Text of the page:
NYC gay, lesbian bars celebrate pandemic recovery this Pride Month
Stronger than yesterday
Friend’s Tavern is not alone in coming back more resilient. Macri Park in Williamsburg and Albatross in Astoria have reopened, holding Pride karaoke and cabarets last weekend. And there are newcomers, including Bed-Stuy queer space Oddly Enough and Hell’s Kitchen’s Hush, a replacement for much-mourned Therapy, which closed during the pandemic.
The good news does not make Friend’s Tavern and others immune from staffing issues, one of the most widespread challenges facing restaurants and bars now, Valentine said.
“Our biggest problem now is being short-staffed,” he said. He added that the diversity of the Friend’s Tavern customer base means that bartenders also need to speak both English and Spanish, further shrinking the pool of candidates.
“We ask that you have a great smile, a great personality, and to be bilingual,” he said. “It’s been harder and harder to get that staff during this pandemic.”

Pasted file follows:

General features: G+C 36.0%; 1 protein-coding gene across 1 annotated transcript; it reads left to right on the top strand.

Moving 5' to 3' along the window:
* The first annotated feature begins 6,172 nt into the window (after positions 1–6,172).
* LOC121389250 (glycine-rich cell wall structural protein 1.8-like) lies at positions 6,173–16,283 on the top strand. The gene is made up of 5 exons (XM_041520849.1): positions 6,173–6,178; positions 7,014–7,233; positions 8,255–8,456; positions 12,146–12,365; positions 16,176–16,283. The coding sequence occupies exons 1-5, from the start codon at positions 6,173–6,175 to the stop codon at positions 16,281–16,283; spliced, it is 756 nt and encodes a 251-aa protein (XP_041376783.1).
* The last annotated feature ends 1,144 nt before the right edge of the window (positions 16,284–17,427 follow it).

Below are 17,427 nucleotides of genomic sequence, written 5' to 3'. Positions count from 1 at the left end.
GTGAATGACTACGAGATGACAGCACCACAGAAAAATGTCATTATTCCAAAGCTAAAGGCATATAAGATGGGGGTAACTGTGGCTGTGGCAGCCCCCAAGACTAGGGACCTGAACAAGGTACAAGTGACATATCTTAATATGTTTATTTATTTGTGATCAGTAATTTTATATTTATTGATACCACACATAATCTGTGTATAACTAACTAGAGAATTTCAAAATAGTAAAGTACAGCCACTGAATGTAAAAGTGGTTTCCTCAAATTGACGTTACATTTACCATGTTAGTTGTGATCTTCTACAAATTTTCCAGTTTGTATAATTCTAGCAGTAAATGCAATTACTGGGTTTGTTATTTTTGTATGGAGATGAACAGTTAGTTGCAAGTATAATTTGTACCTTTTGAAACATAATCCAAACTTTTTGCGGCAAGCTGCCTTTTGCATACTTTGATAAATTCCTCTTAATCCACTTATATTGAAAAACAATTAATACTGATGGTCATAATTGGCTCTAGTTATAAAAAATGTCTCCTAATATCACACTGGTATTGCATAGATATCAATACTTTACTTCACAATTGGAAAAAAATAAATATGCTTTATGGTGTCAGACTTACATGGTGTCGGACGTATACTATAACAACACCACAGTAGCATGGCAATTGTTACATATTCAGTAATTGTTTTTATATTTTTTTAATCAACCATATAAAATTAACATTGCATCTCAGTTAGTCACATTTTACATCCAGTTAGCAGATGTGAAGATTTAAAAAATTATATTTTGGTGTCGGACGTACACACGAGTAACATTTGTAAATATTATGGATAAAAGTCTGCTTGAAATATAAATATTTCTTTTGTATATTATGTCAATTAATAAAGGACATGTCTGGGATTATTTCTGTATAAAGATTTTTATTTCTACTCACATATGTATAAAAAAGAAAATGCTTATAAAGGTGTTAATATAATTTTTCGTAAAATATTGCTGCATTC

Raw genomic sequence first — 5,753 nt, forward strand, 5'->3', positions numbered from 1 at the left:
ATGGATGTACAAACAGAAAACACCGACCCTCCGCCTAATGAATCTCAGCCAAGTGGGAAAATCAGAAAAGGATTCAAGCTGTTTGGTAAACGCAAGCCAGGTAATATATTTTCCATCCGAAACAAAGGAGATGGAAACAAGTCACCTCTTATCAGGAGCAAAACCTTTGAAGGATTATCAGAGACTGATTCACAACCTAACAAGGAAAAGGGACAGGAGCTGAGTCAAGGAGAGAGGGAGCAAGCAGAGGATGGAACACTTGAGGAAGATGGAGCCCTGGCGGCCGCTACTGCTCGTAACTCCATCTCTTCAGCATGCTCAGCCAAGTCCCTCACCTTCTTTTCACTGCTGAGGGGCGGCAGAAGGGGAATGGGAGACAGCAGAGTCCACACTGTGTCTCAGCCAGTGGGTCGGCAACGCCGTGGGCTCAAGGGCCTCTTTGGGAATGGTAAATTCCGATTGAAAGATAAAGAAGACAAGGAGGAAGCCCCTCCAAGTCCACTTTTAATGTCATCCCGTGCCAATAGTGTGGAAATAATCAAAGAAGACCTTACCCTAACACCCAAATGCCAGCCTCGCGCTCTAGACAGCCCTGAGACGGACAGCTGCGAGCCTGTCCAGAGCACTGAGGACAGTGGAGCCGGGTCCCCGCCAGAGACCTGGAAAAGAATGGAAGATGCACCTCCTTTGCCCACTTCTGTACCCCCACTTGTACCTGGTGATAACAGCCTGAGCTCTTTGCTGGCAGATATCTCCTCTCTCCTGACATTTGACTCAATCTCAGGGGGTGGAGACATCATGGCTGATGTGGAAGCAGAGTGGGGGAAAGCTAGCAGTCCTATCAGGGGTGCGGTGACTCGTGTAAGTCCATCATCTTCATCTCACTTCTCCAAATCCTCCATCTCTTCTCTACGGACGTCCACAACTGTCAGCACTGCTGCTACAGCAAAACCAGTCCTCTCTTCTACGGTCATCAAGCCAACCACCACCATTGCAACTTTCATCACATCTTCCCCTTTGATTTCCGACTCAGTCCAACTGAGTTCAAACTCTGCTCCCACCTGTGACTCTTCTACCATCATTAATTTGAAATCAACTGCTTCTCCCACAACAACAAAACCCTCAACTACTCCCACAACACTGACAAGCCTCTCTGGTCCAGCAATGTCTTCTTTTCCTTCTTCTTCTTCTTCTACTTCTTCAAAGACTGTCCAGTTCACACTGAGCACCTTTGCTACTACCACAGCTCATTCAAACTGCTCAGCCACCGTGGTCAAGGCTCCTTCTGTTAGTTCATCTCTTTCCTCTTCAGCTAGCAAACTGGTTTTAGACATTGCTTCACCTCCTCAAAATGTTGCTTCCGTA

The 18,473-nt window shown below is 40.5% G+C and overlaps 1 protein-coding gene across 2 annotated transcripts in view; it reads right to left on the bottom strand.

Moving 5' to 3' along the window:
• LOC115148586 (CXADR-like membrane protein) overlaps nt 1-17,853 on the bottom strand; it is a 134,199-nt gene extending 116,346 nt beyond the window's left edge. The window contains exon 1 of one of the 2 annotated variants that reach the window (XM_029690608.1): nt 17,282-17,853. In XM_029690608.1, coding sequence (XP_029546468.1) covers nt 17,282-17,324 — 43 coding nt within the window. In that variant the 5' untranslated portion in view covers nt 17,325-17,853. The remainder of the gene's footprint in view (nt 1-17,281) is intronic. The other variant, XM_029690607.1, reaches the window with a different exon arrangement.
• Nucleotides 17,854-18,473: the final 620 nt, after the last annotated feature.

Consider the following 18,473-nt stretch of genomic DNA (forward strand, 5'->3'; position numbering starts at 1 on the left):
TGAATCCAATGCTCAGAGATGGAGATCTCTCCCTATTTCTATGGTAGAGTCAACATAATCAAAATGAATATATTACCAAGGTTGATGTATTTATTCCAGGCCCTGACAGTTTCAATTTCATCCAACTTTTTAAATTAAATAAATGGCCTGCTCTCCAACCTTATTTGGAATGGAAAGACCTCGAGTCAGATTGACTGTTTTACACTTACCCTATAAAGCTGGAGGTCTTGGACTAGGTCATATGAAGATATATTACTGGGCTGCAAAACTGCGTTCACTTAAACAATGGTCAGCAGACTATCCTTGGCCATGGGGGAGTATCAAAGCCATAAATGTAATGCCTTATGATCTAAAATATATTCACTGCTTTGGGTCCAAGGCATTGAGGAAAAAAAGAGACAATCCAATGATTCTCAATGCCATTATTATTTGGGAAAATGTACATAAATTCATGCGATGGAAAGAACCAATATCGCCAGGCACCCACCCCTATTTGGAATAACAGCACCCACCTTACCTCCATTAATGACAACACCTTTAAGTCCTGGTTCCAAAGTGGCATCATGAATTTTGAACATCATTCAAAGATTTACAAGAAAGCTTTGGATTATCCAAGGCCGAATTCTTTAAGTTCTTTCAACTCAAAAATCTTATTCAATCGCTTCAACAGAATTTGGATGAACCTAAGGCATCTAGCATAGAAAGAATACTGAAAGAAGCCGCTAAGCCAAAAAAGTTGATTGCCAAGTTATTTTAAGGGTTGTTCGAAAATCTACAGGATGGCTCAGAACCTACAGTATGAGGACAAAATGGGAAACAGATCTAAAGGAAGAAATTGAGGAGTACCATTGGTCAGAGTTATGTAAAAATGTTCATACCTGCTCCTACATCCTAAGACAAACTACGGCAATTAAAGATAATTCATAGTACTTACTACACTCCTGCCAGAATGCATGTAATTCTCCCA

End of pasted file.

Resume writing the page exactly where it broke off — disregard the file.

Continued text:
Some of the pressures and costs of doing business in New York City made it difficult to keep gay and lesbian bars open even before the pandemic.
The nonprofit Lesbian Bar Project reported that lesbian bars have been on a decline since the 1980s. Just three now remain in the city: Ginger’s Bar in Park Slope and Cubbyhole and Henrietta Hudson in the West Village. There reportedly are just two Black-owned LGBTQ bars in New York: Alibi Lounge and Lambda Lounge, both in Harlem.
It can be difficult to track openings and closings of the city’s gay and lesbian bars, but the state has said that New York’s hospitality industry in general might not recover fully from the pandemic until 2026. Comptroller Brad Lander’s most recent report, released in January, noted that employment in bars and restaurants was still 30% below pre-pandemic levels.
Valentine said he remains optimistic that the hardest challenges for the bar are behind them. On stage at Sunday’s celebrations, he assured the crowd that with the security of owning the building, the bar would be around for decades, offering a friendly, communal environment that’s different from the more bustling, tourist-oriented gay and lesbian bars of Manhattan.
“Generations to come are going to have a safe space,” he said.